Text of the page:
Conventional wisdom states that performance and sports cars are a dying breed. But, if we take a closer look at what’s stirring in Japan right now, that couldn’t be further from the truth. In fact, there hasn’t been this much activity in the arena of enthusiasts’ cars in decades, especially at the affordable end of the market. Here’s how the legacy of your favorite carmakers is carrying the torch for motoring excitement.
Toyota: Of all the carmakers on this list, Toyota is the most magnanimous, with no less than three offerings. You can argue that two of them aren’t real Toyotas, but the GR Corolla is truly one of the most exciting cars to come out of Japan in the last 20 years. The second-gen GR86 is a proper continuation of the lineage, and rumors now indicate that a 10th anniversary edition might be coming to mark a decade since the Scion FR-S hit the market in 2013.
As for the Supra, Toyota just announced that they are finally equipping it with a manual transmission. The 6-speed will only be offered on inline-six models, and Toyota is offering a 500-unit run of manual-shift A91 Edition cars. These will come in either Matte White or CU Later Gray, both exclusive colors, and a Cognac interior.
If delve further into the Toyota expanded universe, you can still buy insanely good GT cars like the IS 500, RC F and LC 500, which come with some of the best (and last) naturally aspirated V8s you can buy. Toyota also offers a bunch of good SUVs if you prefer honest, body-on-frame off-roaders, like the 4Runner, Lexus GX, and Lexus LX (which will be the only way to get a 300-series Land Cruiser in the US).
Subaru: The arrival of a new GR86 means the arrival of a new Subaru BRZ as well. Though nearly twins, there are some distinct differences between the two cars. And even if you can’t buy a real one, the April 2022 update to Gran Turismo 7 adds both a stock and a GT300 version to the game.
Mazda: The future of the RWD, straight-six sports sedan may be shaky, but the Miata will definitely stick around. In a recent interview with Autocar, Mazda Europe exec Joachim Kunz said, “It’s our brand icon and it is always treated very specially… At the moment, it looks like we will have this car forever, with this size and concept and combustion engine. Of course, some day, we will have to electrify it, but we want to keep this pure concept.”
From the same article: “Kunz acknowledged that Mazda’s Europe division has less influence over the MX-5 than it does with other models because it ‘is the baby of headquarters’ in Japan, where engineers are committed to carrying its core characteristics over into new generations.”
Also, the Mazda 3 Turbo is an insanely good car. If you’re in the market for a practical compact that can slice through canyon roads like a ginsu, you owe it to yourself to check it out.
Honda: The new Integra may not be what we expected of the nameplate, but it’s still a manual transmission sedan in an age of crossover dominance. Acura has just announced pricing, and it’s kind of steep: $31,895 for the base model, which comes with an automatic CVT. If you opt for the manual, that’ll be $36,895, or nearly $8,600 more than the Civic Si. Yikes.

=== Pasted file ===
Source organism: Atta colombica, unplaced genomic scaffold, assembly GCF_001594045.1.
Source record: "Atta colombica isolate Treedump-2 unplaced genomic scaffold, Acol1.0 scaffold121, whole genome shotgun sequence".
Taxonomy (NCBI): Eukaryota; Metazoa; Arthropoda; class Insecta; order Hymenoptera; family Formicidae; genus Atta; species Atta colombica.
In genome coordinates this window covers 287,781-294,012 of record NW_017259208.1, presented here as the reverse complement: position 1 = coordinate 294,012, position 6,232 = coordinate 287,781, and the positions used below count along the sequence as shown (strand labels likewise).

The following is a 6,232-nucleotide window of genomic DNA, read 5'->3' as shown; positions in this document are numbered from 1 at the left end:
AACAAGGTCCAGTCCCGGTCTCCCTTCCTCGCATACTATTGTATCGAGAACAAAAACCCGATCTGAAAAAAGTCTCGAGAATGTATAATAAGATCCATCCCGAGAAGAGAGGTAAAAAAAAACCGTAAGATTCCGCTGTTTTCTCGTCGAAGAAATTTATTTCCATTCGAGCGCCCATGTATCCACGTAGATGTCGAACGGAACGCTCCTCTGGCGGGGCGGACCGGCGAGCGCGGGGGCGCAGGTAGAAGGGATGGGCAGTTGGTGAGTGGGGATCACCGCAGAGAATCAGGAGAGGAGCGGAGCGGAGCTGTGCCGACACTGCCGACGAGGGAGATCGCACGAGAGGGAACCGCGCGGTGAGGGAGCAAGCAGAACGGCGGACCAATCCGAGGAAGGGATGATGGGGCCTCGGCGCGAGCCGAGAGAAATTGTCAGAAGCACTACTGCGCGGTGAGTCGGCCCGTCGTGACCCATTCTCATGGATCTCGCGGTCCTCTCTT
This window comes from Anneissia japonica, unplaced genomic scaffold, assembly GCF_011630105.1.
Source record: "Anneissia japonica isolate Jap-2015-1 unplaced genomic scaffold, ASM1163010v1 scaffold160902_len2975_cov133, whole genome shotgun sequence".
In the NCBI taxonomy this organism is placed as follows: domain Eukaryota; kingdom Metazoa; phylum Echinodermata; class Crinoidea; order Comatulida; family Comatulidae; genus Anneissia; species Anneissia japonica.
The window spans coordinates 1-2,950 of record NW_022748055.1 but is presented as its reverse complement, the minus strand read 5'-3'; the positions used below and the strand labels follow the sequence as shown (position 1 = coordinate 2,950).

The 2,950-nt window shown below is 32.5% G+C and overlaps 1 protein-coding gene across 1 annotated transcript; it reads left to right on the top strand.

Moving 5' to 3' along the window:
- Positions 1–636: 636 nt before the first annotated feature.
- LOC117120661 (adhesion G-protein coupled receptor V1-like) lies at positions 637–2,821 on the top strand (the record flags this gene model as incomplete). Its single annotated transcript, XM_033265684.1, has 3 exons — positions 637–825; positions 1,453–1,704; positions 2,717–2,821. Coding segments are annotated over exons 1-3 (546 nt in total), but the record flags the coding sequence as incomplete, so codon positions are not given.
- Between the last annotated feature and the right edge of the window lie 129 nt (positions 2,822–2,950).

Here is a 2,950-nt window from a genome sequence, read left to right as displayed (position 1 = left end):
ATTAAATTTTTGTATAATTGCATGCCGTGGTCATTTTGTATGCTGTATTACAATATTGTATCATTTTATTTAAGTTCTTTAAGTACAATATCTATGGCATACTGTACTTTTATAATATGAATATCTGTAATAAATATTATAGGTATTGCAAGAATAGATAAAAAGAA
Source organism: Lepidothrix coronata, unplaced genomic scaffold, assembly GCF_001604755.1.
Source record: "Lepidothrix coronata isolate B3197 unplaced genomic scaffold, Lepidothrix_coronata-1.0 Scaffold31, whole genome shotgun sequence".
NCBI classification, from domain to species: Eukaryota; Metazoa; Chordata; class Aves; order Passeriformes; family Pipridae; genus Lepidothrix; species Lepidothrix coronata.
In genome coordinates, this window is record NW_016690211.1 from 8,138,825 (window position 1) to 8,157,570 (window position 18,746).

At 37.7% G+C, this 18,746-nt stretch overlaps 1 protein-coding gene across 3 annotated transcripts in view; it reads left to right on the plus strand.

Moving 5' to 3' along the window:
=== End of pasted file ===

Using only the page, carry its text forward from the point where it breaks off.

If you really want the ultimate in performance Hondas, though, you might want to wait for the upcoming Civic Type R. It has already broken the production front-wheel-drive lap record at Suzuka. The previous record was held by the outgoing Civic Type R Limited Edition. Also, this year will be your last chance to get the criminally underrated NSX. Acura pulled no punches in upgrading its performance – bumping horsepower to 600 even, thanks to turbos derived from its GT3 race car, adding a carbon-fiber roof, and offering optional ceramic brakes.
Nissan. Production has begun on one of the most anticipated new cars of the decade but the new Z’s release will be delayed until this summer due to the semiconductor shortage and COVID still wreaking havoc. However, that hasn’t stopped Nissan from teasing us with some slick mods.
NISMO introduced this week its first parts for the new Z, a stainless steel exhaust and copper-free brake pads. The parts announcement also revealed the official chassis code for the new Z, and it’s RZ34.
Speaking of which, Nissan announced it will send two RZ34s into battle at the Super Taikyu endurance series Round 2 race at Fuji Speedway. The mostly stock-looking cars (as compared to the GT500 race car) exhibit several mods, including hood vents, a new rear wing, a lowered ride height, and a cage. The cars will be competing in the ST-Q class, which is a for experimental vehicles. Perhaps they are doing some testing for future Zs to unleash its full potential.
Pricing for the Z in Japan was leaked this week, revealing that the base manual car will start at ¥5,241,500 ($40,200 USD). Prices may vary when it comes to the US, but as a comparison, the 6-cylinder Supra costs ¥7,313,000 ($56,100 USD) and has 18 fewer horses.
In short, there’s a lot of good stuff coming. Some of it feels like a last hurrah for the internal combustion engine, it’s true. But, at least the carmakers are going out with a bang. Drop us a comment to voice which one you’re most excited about.
Images courtesy of Toyota, Honda, Nissan.